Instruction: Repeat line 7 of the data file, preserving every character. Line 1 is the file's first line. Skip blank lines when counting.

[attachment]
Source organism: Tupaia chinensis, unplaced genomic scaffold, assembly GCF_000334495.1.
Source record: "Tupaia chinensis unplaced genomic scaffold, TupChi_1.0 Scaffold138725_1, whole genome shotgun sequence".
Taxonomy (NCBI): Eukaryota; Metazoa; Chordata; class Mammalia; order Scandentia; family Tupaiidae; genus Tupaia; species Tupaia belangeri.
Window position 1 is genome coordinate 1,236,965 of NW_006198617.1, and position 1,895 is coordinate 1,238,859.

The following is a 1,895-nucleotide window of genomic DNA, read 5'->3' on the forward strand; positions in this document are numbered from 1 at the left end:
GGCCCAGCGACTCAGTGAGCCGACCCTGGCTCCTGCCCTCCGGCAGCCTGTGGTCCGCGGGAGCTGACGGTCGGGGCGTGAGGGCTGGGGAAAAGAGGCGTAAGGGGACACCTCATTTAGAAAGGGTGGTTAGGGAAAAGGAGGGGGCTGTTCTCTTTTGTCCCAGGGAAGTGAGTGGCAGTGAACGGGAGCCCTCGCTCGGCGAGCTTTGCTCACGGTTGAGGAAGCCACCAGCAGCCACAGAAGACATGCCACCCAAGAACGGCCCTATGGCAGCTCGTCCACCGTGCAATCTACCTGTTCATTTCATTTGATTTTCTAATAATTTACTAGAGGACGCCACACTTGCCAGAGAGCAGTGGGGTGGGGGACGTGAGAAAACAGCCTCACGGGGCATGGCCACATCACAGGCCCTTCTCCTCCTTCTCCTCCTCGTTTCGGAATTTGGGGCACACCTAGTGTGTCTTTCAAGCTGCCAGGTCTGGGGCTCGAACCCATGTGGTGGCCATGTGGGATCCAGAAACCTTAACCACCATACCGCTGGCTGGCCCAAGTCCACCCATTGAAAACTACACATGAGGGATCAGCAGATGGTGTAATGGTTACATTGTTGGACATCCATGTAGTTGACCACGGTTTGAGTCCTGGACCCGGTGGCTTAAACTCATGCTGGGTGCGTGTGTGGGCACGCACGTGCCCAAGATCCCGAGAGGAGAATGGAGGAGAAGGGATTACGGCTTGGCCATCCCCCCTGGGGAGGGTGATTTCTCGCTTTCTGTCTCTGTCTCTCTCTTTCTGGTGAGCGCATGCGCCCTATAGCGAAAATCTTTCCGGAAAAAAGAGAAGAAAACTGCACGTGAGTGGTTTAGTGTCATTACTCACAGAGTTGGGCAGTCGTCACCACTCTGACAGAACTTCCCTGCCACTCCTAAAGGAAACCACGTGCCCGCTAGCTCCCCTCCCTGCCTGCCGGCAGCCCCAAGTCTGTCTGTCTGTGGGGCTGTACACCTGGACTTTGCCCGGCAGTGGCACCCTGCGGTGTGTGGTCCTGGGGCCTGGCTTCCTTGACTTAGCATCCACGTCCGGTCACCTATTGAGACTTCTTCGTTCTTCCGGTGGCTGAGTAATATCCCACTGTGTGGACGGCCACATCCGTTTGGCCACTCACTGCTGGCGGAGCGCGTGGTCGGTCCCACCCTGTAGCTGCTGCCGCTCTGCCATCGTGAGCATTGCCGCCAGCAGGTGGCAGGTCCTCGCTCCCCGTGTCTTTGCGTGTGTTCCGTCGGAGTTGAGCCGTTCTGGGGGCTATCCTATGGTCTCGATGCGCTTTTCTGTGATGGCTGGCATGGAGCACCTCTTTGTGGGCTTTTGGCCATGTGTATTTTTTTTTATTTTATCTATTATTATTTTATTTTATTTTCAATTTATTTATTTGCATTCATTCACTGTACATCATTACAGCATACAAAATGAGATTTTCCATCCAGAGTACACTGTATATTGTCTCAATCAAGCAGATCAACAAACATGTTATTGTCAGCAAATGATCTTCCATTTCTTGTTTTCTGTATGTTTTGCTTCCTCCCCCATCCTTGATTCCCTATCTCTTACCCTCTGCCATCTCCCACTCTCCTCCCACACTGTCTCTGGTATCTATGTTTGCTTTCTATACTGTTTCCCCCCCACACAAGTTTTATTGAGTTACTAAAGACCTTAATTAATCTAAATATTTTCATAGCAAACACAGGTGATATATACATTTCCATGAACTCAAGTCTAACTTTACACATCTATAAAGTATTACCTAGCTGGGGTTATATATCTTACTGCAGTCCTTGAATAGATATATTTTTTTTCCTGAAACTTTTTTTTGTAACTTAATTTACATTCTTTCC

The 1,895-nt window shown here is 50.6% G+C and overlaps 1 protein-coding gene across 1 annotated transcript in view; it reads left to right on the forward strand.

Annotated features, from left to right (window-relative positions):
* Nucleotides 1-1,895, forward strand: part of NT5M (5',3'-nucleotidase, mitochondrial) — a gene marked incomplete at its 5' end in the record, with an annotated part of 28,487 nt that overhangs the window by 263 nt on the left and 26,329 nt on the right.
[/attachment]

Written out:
The 1,895-nt window shown here is 50.6% G+C and overlaps 1 protein-coding gene across 1 annotated transcript in view; it reads left to right on the forward strand.